You could be reading the full-text of this article now if you...

If you have access to this article through your institution,
you can view this article in

Screening for Thyroid Disease During Pregnancy

MILLER, EMILY S. MD, MPH; GROBMAN, WILLIAM A. MD, MBA

Clinical Obstetrics & Gynecology:
doi: 10.1097/GRF.0b013e3182272ebf
Thyroid Disease in Pregnancy
Abstract

Overt thyroid disease is a well-established risk factor for adverse pregnancy and perinatal outcomes. Whether or not subclinical thyroid dysfunction carries these same risks has been a matter of controversy. There is inconsistent evidence on the association of subclinical thyroid dysfunction (ie, subclinical hypothyroidism or isolated hypothyroxinemia) with a woman's pregnancy outcome or the cognitive development of her offspring and there are no interventional trials that have shown that women with subclinical hypothyroidism who are treated have improved outcomes. Until such data are available, it is premature to recommend universal screening for thyroid disease in pregnancy or treatment of women who have subclinical thyroid dysfunction.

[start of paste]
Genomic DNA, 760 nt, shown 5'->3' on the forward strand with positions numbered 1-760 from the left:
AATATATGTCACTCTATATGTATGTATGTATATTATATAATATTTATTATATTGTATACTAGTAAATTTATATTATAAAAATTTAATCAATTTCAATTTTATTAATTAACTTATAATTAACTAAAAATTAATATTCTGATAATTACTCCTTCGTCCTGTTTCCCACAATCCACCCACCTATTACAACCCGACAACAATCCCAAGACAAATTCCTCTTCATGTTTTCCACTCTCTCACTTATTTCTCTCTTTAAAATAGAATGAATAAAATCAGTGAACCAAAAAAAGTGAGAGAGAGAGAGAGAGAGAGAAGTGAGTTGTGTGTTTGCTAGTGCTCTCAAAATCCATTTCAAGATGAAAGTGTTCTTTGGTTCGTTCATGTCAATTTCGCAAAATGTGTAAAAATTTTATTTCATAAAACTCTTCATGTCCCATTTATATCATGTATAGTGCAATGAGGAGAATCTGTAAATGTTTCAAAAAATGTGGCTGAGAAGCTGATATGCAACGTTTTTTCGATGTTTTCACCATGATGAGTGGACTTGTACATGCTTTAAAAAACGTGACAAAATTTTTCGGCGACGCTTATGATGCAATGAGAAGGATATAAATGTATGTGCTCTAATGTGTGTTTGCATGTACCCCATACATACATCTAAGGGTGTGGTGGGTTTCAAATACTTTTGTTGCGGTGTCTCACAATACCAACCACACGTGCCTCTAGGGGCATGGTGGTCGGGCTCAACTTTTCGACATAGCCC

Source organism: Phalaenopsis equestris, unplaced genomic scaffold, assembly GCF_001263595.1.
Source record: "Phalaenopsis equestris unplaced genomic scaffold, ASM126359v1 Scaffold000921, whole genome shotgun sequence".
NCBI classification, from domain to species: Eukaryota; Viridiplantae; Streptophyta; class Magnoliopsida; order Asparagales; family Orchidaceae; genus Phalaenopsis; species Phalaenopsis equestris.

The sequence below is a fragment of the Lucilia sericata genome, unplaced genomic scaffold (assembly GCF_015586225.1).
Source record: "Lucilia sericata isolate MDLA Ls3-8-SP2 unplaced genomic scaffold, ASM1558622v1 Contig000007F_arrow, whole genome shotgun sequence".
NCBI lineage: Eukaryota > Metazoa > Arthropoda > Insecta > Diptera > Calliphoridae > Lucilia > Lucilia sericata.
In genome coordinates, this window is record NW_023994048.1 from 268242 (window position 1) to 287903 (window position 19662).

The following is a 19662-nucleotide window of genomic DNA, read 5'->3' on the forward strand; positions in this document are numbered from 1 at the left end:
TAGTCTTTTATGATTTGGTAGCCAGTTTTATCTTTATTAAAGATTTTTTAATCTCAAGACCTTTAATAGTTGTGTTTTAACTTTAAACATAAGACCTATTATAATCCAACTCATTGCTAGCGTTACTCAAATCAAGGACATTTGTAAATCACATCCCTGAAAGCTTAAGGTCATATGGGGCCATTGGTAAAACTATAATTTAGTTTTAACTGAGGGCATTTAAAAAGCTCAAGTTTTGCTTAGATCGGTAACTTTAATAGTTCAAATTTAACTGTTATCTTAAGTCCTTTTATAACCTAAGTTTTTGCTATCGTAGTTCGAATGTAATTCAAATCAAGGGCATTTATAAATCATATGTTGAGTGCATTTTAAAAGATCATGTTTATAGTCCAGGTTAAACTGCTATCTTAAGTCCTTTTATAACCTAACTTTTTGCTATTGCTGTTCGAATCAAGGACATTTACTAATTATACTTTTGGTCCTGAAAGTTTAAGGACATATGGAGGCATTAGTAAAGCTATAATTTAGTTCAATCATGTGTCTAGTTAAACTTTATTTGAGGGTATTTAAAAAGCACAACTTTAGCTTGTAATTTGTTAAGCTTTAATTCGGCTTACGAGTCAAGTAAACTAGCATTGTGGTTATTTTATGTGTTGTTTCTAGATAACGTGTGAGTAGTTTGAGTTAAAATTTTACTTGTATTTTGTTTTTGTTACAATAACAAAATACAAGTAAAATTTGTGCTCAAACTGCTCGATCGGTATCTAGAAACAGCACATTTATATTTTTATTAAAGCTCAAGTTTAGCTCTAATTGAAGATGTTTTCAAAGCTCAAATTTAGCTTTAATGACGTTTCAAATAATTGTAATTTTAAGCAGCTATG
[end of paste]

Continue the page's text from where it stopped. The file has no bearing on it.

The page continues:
Author Information

Northwestern University, Chicago, Illinois

Disclosure: None.

Correspondence: Emily S. Miller, MD, MPH, Northwestern University, 250 E Superior, Suite 05-2177, Chicago, IL 60611. E-mail: emily-miller-1@md.northwestern.edu

© 2011 Lippincott Williams & Wilkins, Inc.